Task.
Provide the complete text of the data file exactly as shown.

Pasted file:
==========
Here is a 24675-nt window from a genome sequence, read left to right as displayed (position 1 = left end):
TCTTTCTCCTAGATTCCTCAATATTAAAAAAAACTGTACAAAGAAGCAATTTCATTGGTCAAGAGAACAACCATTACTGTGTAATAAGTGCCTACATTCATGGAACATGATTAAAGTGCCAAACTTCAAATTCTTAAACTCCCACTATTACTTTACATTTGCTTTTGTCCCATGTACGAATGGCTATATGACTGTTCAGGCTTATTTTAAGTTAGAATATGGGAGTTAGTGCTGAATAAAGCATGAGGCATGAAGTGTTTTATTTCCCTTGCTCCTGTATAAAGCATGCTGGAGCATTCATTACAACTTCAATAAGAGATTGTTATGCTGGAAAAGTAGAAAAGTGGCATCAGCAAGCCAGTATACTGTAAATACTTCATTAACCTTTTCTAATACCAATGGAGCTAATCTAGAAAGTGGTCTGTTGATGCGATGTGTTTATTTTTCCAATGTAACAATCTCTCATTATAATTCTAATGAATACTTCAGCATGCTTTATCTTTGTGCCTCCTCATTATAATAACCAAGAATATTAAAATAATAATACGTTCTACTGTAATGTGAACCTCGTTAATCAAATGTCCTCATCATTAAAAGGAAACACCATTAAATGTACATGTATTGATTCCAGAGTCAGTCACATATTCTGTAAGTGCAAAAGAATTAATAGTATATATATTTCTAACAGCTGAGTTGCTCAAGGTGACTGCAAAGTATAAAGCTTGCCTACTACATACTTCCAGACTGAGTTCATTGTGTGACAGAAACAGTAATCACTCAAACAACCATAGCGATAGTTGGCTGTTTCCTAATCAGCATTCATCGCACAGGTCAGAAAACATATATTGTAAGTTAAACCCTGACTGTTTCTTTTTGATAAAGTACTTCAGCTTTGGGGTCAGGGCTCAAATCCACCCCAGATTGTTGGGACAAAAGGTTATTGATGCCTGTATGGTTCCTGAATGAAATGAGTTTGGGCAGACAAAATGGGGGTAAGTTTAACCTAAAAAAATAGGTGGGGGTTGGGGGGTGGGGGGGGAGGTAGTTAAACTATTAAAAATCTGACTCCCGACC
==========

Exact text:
Here is a 24675-nt window from a genome sequence, read left to right as displayed (position 1 = left end):
TCTTTCTCCTAGATTCCTCAATATTAAAAAAAACTGTACAAAGAAGCAATTTCATTGGTCAAGAGAACAACCATTACTGTGTAATAAGTGCCTACATTCATGGAACATGATTAAAGTGCCAAACTTCAAATTCTTAAACTCCCACTATTACTTTACATTTGCTTTTGTCCCATGTACGAATGGCTATATGACTGTTCAGGCTTATTTTAAGTTAGAATATGGGAGTTAGTGCTGAATAAAGCATGAGGCATGAAGTGTTTTATTTCCCTTGCTCCTGTATAAAGCATGCTGGAGCATTCATTACAACTTCAATAAGAGATTGTTATGCTGGAAAAGTAGAAAAGTGGCATCAGCAAGCCAGTATACTGTAAATACTTCATTAACCTTTTCTAATACCAATGGAGCTAATCTAGAAAGTGGTCTGTTGATGCGATGTGTTTATTTTTCCAATGTAACAATCTCTCATTATAATTCTAATGAATACTTCAGCATGCTTTATCTTTGTGCCTCCTCATTATAATAACCAAGAATATTAAAATAATAATACGTTCTACTGTAATGTGAACCTCGTTAATCAAATGTCCTCATCATTAAAAGGAAACACCATTAAATGTACATGTATTGATTCCAGAGTCAGTCACATATTCTGTAAGTGCAAAAGAATTAATAGTATATATATTTCTAACAGCTGAGTTGCTCAAGGTGACTGCAAAGTATAAAGCTTGCCTACTACATACTTCCAGACTGAGTTCATTGTGTGACAGAAACAGTAATCACTCAAACAACCATAGCGATAGTTGGCTGTTTCCTAATCAGCATTCATCGCACAGGTCAGAAAACATATATTGTAAGTTAAACCCTGACTGTTTCTTTTTGATAAAGTACTTCAGCTTTGGGGTCAGGGCTCAAATCCACCCCAGATTGTTGGGACAAAAGGTTATTGATGCCTGTATGGTTCCTGAATGAAATGAGTTTGGGCAGACAAAATGGGGGTAAGTTTAACCTAAAAAAATAGGTGGGGGTTGGGGGGTGGGGGGGGAGGTAGTTAAACTATTAAAAATCTGACTCCCGACC